Our Jewish hearts demand action when we see the human catastrophe unfolding in Europe. But Deborah Lipstadt warns we must think about the consequences of steps to help — even those borne of pure compassion.
The Copenhagen terror attacks should not have surprised anyone. Deborah Lipstadt offers 7 axioms of the new reality — starting with the fact that it has a name: Muslim extremism.
For European Jewry, last year was a tipping point, writes Deborah Lipstadt. Anti-Semitism became a fact of life that could not be avoided.
Deborah Lipstadt was part of the American delegation to the recent European conference on anti-Semitism. What she heard there was deeply disturbing.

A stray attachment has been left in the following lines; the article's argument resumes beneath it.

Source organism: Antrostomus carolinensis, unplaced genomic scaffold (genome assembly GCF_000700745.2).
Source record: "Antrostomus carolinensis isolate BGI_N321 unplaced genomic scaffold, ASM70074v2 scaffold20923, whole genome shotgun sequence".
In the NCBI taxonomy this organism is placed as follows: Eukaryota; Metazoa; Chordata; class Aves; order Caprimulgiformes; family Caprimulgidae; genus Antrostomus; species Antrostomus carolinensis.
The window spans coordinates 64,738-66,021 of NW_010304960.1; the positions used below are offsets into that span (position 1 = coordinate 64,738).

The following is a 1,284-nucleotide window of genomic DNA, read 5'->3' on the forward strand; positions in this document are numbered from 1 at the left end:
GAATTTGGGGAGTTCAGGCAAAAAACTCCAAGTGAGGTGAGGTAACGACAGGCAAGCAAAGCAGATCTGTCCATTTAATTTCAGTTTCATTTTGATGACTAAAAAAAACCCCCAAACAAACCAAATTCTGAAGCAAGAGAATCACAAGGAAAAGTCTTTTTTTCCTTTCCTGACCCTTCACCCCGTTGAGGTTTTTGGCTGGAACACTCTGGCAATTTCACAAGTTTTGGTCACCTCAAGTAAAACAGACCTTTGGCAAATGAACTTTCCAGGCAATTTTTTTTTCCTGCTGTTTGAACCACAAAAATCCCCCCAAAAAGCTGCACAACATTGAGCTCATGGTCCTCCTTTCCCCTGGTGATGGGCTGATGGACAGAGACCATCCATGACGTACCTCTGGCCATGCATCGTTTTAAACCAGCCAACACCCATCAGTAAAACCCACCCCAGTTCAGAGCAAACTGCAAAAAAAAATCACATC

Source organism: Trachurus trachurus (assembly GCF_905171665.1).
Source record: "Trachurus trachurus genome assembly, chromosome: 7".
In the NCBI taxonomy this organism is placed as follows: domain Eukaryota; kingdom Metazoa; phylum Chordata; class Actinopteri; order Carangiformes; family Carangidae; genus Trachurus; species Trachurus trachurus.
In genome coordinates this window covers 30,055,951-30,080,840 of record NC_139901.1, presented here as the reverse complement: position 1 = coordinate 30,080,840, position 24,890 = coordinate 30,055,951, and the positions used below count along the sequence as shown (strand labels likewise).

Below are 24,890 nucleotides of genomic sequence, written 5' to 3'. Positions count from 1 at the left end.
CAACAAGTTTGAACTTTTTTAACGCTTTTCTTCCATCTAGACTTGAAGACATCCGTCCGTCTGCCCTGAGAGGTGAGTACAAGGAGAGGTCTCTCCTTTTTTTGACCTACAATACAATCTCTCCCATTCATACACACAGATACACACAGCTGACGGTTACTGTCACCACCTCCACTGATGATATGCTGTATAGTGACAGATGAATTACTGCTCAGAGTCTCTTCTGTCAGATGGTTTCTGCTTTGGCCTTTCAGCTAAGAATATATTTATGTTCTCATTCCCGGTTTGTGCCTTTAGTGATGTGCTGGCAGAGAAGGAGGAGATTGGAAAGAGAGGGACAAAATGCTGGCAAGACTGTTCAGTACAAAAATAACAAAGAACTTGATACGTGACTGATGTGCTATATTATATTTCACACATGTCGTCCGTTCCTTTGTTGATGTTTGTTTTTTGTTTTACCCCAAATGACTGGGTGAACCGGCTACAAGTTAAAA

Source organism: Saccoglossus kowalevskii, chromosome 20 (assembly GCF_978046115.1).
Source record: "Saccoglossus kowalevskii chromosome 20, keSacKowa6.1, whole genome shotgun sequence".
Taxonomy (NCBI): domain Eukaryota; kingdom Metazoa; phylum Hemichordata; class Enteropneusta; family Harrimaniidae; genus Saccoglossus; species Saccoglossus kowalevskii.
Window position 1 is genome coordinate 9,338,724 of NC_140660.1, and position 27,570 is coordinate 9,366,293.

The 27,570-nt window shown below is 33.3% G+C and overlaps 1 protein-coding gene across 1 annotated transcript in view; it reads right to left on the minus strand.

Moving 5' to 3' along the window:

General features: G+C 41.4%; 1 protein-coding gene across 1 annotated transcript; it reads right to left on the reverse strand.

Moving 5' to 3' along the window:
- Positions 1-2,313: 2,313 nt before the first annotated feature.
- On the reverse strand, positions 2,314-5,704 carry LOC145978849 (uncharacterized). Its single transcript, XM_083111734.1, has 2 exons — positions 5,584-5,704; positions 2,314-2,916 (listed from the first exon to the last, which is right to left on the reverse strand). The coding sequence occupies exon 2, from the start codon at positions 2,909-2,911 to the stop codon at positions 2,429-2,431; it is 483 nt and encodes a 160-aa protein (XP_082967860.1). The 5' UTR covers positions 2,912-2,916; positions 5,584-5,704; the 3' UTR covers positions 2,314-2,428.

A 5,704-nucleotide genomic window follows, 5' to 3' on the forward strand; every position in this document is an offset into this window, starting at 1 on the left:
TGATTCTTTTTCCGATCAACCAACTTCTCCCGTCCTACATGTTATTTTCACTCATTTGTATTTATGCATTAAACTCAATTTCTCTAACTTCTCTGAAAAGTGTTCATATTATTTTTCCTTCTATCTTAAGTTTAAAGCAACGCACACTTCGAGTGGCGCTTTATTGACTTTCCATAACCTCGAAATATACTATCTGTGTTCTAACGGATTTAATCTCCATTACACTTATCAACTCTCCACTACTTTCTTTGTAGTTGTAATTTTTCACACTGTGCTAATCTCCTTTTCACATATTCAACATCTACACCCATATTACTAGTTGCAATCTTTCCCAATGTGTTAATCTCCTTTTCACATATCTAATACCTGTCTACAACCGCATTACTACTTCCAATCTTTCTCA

For decades, Emory University’s dental school had a pernicious policy of discrimination against Jews. Now, the school is trying to expose the past and heal the wounds.
Deborah Lipstadt looks at the closing of Yale’s anti-Semitism institute, and argues for the need to separate scholarship from advocacy in this fraught field.
When I heard the news that Osama bin Laden had been killed, I was in the middle of an author’s tour for my recent book on the Eichmann trial. It was impossible not to immediately see the parallels between the fates of these two mass murderers, who both ended up in watery graves: While bin Laden’s body was dumped in the sea, Eichmann’s ashes were strewn over the Mediterranean.